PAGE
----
CHARLOTTE, N.C. | Christian McCaffrey is champing at the bit to get back on the field Sunday against the Denver Broncos after what has been a frustrating season marred by injuries.
The Panthers’ running back has been sidelined for nine games this season with ankle and shoulder injuries, but is hoping to finish out the season on a positive note with a strong December. His injury problems arose after he became only the third player in NFL history to post 1,000 yards rushing and receiving in the same season in 2019.
“I feel great,” McCaffrey said of his playing status this week. “I feel really great.”
McCaffrey, who grew up watching his father Ed McCaffrey win Super Bowls, said he’s always loved football but that having to watch from the sideline has made him want it even more.
“It’s what makes me happy, but they say you don’t know what you have until it’s gone,” McCaffrey said. “When something gets taken from you that you love to do so much it can be challenging. It’s frustrating mentally, emotionally and physically. For me to go through that, in a way it continues to spark a fire in me, understanding just how much I love this game.”
McCaffrey had a high ankle sprain in Week 2 and missed the next six games, He returned to play against Kansas City on Nov. 8 and ran for 69 yards and a touchdown on 18 carries and caught 10 passes for 82 yards and another score before injuring his shoulder on the final drive of the game. He’s missed the past three games.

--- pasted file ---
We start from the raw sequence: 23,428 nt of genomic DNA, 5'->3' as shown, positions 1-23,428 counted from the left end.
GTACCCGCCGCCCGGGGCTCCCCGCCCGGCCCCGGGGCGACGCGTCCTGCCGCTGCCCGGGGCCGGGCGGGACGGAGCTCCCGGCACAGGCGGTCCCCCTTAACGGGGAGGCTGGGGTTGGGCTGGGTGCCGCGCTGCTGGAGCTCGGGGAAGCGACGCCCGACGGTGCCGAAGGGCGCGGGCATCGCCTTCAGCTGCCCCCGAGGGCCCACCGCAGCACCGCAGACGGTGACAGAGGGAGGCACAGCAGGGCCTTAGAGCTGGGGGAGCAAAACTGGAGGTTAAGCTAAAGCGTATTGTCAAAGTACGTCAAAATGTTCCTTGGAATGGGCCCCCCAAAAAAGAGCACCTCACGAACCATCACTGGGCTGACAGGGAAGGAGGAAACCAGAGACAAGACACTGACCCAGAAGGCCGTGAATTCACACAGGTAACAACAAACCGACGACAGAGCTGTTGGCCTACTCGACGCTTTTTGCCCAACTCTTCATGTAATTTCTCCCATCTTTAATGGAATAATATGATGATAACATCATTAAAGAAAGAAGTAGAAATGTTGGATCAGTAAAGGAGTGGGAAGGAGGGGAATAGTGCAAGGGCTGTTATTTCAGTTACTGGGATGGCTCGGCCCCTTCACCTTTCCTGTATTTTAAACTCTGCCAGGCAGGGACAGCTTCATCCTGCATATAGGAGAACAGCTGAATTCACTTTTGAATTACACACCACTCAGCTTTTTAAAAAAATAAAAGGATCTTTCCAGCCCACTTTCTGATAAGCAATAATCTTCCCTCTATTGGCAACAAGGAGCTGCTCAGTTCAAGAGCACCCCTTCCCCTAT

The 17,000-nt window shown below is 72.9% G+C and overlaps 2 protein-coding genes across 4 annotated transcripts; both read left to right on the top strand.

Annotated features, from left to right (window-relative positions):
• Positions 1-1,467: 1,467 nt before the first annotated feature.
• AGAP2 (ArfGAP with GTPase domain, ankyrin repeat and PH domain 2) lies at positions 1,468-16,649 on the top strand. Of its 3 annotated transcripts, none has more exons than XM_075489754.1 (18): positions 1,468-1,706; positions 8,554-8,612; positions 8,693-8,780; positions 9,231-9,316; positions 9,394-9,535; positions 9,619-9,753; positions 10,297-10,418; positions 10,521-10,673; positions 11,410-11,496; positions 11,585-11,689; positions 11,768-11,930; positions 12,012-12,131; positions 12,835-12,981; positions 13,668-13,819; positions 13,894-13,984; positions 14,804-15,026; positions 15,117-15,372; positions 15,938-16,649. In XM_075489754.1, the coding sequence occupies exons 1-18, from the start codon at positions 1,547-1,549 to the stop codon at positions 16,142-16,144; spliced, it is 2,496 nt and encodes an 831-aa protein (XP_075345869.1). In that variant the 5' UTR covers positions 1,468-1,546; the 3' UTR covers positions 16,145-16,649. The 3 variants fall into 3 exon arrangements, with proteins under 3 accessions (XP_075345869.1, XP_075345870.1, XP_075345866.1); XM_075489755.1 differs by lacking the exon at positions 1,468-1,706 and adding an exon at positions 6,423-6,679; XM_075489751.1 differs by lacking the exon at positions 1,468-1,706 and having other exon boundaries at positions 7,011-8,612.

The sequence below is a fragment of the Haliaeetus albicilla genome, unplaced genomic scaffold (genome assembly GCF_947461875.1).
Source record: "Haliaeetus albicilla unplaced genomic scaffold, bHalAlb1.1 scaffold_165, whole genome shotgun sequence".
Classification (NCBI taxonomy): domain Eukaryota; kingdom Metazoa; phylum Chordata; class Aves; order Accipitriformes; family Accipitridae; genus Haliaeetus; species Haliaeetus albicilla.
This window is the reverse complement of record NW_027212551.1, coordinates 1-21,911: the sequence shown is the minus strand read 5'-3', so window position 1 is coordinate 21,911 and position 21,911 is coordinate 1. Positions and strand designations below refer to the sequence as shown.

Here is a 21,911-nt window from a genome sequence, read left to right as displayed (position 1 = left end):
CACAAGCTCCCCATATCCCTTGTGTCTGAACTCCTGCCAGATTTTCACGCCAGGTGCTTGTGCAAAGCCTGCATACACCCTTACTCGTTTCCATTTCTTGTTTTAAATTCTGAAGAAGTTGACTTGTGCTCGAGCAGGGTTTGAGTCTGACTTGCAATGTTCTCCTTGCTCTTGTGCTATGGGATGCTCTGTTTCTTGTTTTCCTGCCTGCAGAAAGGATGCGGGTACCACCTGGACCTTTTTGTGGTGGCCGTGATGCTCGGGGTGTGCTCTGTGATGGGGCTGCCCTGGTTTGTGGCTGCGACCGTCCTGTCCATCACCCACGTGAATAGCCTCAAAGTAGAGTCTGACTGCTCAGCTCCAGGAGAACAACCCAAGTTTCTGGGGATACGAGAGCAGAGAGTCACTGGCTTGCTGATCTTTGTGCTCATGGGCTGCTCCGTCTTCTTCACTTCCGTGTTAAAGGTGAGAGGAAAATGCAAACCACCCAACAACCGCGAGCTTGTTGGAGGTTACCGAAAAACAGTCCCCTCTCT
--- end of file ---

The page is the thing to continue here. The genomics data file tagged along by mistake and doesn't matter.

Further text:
Panthers coach Matt Rhule said McCaffrey was scheduled to practice on Monday, but the team was forced to close its facility after multiple players either tested positive for COVID-19 or were exposed to it during the bye week.
The Panthers (4-8) have been all but eliminated from playoff contention, but Rhule said resting McCaffrey for the remainder of the season and saving wear and tear on his body is something that never crossed his mind.
He thinks it would send the wrong message to his team.
“I think the modern society doesn’t always see it this way, but we get paid and we have the privilege of doing a job, and it’s to play football,” Rhule said.
“If I coach any differently this week because we might not go to the playoffs, what kind of coach does that make me? I think that is the same for all of us. If someone is healthy and they are able to go, then I think that they would go.”
In the three games he’s played this season, McCaffrey has put up big numbers, totaling 374 yards and six touchdowns. The Panthers have been dynamic in the red zone when he’s on the field, scoring touchdowns on 88.9% of their chances.
Mike Davis has been starting in McCaffrey’s place.
Davis started out strong, averaging 117 yards per game from scrimmage with three touchdowns in his first three games — all of those Carolina wins. But in the six games without McCaffrey since, Davis has averaged just 61.6 yards per game with two touchdowns.
McCaffrey said it has been tough watching the Panthers lose close games this season. Six of their eight losses have been by a combined 25 points.
“That’s the thing that when we figure it all out it’s going to be fun — how to finish those games,” McCaffrey said. “… From the outside looking in, I think we have an unbelievably tough team and a team that is never going to give up. It’s just a matter of figuring out how to win and how to be a true winner. I think that is the next step.”
He said knowing that he could help if he was healthy is frustrating.
“I always think I can help, that is just the mindset I have,” McCaffrey said. “And that is part of the frustration is that you do think you can help. But once again you ability is your availability. … I want to be on the field.”